National Guard To Examine Firing Ranges For Contaminants

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(Host) Contractors for the Army National Guard will be in Vermont this fall, examining old military firing ranges for lead and other contaminants.

As VPR’s Susan Keese reports, some of the sites are so old, even the Vermont Guard wasn’t aware of them.

(Keese) The inspection is a part of the defense department’s response to a mandate from Congress to clean up all military sites.

This part of the investigation requires the National Guard to address potential hazards and contamination on non-federal property that was used for military training.

Nationwide, more than 400 such sites have been found.  Vermont has 15.

Lee Ann Banks is the environmental compliance manager for the Vermont Army Guard.

(Banks) "They’re all over the state. There’s quite a few down in the Bellows Falls Brattleboro area. There’s some in the middle – Rutland, Shoreham, Shrewsbury Area."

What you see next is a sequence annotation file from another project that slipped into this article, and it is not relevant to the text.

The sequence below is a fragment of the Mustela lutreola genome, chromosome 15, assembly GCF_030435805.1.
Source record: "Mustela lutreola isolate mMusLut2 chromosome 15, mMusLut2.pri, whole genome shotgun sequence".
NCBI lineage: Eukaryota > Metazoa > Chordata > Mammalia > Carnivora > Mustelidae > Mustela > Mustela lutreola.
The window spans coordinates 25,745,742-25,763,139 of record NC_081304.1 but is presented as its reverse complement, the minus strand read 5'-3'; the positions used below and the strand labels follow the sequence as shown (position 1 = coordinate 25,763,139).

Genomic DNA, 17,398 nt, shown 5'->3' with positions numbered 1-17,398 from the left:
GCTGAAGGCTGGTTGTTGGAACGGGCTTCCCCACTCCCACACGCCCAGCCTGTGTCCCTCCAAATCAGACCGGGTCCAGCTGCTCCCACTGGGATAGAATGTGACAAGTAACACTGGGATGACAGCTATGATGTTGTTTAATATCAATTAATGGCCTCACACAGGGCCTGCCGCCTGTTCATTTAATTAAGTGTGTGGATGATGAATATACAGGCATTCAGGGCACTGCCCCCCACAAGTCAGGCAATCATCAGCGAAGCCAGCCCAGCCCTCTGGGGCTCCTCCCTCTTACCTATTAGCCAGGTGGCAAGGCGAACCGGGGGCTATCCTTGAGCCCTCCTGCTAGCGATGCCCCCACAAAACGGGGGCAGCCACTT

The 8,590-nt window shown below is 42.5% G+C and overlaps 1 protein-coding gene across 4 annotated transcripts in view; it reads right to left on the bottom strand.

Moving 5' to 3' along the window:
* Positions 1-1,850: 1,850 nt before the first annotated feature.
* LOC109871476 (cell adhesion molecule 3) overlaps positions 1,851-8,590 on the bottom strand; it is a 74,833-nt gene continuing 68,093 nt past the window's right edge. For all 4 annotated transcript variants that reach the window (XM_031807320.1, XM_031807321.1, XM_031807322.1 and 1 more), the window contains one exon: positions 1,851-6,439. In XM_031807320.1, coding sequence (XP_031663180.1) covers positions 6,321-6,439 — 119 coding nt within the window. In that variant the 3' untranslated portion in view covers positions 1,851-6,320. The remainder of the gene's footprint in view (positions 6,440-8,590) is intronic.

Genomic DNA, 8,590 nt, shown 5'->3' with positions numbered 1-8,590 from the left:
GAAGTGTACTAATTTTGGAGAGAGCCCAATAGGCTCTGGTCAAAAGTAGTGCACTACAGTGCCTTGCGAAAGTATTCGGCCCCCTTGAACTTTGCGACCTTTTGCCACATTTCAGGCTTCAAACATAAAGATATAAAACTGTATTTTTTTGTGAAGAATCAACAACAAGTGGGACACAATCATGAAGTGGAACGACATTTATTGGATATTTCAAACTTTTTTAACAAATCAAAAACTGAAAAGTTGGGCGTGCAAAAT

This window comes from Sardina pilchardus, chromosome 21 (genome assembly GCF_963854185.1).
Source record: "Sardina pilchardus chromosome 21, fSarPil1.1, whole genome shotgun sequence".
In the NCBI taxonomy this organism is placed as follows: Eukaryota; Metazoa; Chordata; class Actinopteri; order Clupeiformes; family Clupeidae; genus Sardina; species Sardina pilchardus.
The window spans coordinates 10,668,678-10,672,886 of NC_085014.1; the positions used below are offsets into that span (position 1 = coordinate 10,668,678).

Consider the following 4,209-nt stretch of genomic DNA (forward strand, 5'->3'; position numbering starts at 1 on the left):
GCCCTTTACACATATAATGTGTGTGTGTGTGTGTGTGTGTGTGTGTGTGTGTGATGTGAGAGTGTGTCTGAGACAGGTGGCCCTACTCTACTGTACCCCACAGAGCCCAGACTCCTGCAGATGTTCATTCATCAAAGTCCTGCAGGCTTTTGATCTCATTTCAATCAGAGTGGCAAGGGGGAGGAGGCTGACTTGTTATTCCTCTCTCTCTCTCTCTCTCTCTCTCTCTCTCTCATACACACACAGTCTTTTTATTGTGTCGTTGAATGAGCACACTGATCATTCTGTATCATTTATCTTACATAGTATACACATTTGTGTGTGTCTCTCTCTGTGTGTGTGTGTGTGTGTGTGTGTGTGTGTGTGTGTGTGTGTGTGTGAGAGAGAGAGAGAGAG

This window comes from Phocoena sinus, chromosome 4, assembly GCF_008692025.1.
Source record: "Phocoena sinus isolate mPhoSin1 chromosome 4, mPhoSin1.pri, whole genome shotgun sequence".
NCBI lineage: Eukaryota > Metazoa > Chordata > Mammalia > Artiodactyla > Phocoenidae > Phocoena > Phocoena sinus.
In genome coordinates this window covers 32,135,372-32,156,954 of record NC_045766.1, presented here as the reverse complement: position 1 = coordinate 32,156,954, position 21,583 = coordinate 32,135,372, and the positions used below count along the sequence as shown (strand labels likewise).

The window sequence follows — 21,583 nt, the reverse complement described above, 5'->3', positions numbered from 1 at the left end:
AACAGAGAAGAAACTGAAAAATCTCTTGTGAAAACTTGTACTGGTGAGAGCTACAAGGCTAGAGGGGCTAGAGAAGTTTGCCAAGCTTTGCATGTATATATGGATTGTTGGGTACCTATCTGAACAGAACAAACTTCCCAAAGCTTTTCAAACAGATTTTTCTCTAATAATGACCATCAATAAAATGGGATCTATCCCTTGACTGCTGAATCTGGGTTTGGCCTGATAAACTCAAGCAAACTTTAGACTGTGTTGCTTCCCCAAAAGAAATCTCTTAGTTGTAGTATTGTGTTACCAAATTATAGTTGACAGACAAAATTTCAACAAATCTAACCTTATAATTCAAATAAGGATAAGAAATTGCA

(Keese) Banks says the oldest site dates back to 1894.

(Banks) "It’s down in Brattleboro. It was an artillery range and it was called Camp Governor Holbrook. And it was only used for a week, apparently, for an annual training period, from August 13, through the 18th, 1894."

(Keese) In 1896, Guardsmen trained in Chittenden County at a site called Camp Colonel Webb.

(Banks) "And they’ve got some records that some canon balls were fired at Rock Dunder, which is out in the middle of Lake Champlain."

(Keese) The most recent site is a gravel pit in Highgate that was last used ten years ago for maneuvers and small arms shooting.

Banks says the contractors hired to do the study visited Vermont in 2008.

(Banks) "They spent a lot of time going to local libraries, and visiting with us here at the guard, and finding out where we trained, finding documentation of that. But some of these we didn’t know about like the really old ones."

(Keese) The next step, which begins in September, is an onsite inspection of the 15 sites. Contractors will begin by testing soil samples for polluting heavy metals: copper, antimony, lead.

They’ll also search for unexploded ammunition.

(Banks) "We don’t really expect to find any out there but that’s one of the things they’re going to be keeping an eye out for."

(Keese) Banks also thinks it’s unlikely that investigators will find serious pollution problems. Many of the sites were used only briefly.

But she adds that at this point, no one really knows what might turn up.

For VPR News, I’m Susan Keese.

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